My daughter — my first baby — celebrated her tenth birthday this month. And though I'm usually not the type to get sentimental, this particular occasion has me reflecting on the various lessons I've learned during my first decade as a mom.

Fair warning, these are not exactly profound, life-altering truths, but with Mother's Day just around the corner, it seems like the appropriate time to share a few of the small things I know now that I wish I had known back then.

1. Life has a way of preventing you from being the mother you think you should be.

But it turns out that the mother you actually are is probably better anyway.

2. Super Wal-Mart is part of a vast conspiracy specifically designed to torture mothers of toddlers.

Okay, this one might not technically be true, but it feels true. When raising a toddler, it is always best to avoid super stores at all costs. Remember, Trader Joe's is your friend.

3. Happy hour is the most underrated hour of the day.

More importantly, it can be whichever hour — or whichever combination of hours — you need it to be.

4. Other mothers only look like they have it all together.

A lot goes down behind closed doors, and Facebook is NOT a valid representation of anybody's life.

5. We're all just making it up as we go along.

Nobody has this parenting thing all figured out, even the so-called experts. Just because someone has written a book doesn't necessarily mean their advice is worth taking.

6. Your children will teach you more than you will ever teach them.

Accept it. Embrace it. More than anything else, parenting is a learning opportunity. And a lesson in humility.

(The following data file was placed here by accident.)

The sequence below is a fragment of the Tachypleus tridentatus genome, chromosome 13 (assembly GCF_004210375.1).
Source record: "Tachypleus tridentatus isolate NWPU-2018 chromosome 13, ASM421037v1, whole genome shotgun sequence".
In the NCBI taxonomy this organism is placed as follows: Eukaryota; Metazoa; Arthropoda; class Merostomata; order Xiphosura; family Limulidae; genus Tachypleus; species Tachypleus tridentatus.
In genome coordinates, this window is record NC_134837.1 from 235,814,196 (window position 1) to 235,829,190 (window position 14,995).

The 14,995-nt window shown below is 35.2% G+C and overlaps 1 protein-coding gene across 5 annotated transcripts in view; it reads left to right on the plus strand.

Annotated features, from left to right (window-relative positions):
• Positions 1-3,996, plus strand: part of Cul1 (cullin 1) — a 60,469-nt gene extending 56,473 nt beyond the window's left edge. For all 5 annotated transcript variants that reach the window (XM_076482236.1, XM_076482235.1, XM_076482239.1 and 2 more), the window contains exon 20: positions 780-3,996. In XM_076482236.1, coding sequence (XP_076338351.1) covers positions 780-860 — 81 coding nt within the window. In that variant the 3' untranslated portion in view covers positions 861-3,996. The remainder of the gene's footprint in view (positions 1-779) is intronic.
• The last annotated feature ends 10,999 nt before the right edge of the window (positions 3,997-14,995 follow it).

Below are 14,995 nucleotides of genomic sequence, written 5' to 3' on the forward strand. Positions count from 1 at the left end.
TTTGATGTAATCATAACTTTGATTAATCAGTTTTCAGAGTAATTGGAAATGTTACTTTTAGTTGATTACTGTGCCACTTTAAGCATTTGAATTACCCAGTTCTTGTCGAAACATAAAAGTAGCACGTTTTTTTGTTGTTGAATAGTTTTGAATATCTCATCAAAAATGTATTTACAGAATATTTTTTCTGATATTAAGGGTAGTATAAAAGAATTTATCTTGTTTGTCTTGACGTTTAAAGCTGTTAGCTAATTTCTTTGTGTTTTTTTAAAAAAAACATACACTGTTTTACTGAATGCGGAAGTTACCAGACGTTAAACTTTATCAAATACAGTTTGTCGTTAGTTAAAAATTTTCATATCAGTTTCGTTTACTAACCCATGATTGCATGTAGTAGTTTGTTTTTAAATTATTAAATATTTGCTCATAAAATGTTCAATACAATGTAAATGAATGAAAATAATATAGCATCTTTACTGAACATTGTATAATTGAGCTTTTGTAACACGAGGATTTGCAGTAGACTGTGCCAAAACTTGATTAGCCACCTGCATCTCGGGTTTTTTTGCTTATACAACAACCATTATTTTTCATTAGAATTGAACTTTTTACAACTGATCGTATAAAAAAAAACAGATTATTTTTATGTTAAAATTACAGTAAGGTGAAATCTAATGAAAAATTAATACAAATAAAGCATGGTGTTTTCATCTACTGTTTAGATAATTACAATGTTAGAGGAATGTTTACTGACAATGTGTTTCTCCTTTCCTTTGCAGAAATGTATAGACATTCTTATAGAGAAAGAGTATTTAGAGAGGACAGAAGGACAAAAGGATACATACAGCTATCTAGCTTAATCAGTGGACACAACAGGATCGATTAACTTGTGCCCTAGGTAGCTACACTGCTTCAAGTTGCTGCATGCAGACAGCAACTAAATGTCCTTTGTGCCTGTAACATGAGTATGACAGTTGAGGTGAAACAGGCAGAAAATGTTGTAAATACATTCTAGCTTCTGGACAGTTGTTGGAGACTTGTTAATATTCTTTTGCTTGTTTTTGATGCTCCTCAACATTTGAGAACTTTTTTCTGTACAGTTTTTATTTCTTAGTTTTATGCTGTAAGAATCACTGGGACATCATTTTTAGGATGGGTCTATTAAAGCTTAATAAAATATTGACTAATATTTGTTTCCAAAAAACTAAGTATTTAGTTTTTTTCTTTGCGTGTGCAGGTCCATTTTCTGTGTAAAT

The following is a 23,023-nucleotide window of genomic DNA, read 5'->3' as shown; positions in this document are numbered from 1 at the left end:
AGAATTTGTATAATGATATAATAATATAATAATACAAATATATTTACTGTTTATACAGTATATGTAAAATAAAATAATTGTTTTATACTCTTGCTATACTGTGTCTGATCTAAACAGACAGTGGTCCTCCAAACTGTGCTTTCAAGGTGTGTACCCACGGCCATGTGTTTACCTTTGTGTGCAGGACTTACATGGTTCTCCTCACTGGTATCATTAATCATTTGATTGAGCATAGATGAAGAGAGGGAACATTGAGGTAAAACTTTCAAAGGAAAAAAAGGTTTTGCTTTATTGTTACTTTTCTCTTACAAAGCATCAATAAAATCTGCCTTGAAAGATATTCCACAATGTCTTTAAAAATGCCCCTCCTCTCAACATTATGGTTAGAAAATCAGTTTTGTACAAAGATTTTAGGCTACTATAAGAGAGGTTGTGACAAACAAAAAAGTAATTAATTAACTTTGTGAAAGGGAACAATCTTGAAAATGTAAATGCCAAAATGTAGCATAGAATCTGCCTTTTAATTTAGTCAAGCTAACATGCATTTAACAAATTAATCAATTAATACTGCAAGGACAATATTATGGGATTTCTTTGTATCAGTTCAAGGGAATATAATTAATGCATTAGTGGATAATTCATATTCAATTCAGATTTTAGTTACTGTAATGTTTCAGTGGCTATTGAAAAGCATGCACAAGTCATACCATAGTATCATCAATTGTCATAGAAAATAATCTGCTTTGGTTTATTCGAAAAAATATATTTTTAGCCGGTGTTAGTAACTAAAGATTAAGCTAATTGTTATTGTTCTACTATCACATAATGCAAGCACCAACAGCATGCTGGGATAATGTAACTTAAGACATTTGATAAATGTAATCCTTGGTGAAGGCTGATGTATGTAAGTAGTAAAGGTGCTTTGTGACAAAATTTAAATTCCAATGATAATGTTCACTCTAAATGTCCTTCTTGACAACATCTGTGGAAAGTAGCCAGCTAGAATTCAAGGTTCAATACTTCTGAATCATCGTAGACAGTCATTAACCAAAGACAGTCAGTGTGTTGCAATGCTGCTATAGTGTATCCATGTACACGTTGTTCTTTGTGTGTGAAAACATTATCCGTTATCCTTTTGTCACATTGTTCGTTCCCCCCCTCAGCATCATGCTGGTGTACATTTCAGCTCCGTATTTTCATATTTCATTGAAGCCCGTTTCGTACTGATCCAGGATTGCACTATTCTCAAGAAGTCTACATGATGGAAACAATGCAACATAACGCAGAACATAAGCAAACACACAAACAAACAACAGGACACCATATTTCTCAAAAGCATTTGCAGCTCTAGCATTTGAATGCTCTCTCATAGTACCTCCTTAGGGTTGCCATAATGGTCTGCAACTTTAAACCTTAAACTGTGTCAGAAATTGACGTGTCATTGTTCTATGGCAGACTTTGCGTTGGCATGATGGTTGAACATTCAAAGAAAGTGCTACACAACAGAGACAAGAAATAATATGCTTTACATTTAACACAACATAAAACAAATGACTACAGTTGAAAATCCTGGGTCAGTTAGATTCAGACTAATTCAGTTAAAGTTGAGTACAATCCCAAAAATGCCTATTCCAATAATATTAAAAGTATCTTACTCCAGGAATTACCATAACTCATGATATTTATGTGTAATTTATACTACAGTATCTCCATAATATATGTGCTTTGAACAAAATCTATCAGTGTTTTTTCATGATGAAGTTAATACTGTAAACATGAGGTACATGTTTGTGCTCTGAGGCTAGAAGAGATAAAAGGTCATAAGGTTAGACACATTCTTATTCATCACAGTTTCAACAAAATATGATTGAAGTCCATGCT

7. Normal is overrated.

It is also just a setting on a washing machine. Stop trying to fit your family into a mold that somebody else created.

8. Yes is almost always a better answer than no.

Always look for a reason to say yes. You will rarely regret that you did.

9. The people who criticize your parenting choices the loudest are the usually ones who feel the most insecure about theirs.

In most cases, they aren't really questioning YOUR parenting choices. They're questioning their own.

10. Doing your job correctly means that one day your children will no longer need you.

Our primary goal as parents is to raise adults who are fully capable of functioning without us. It's heartbreaking, but also oddly reassuring.

Because once we manage to raise adult children who no longer need us, but still want and appreciate our continued presence in their lives, that's when we will know that we have truly succeeded as parents.

What small (or big) truths have you learned in your years as a parent?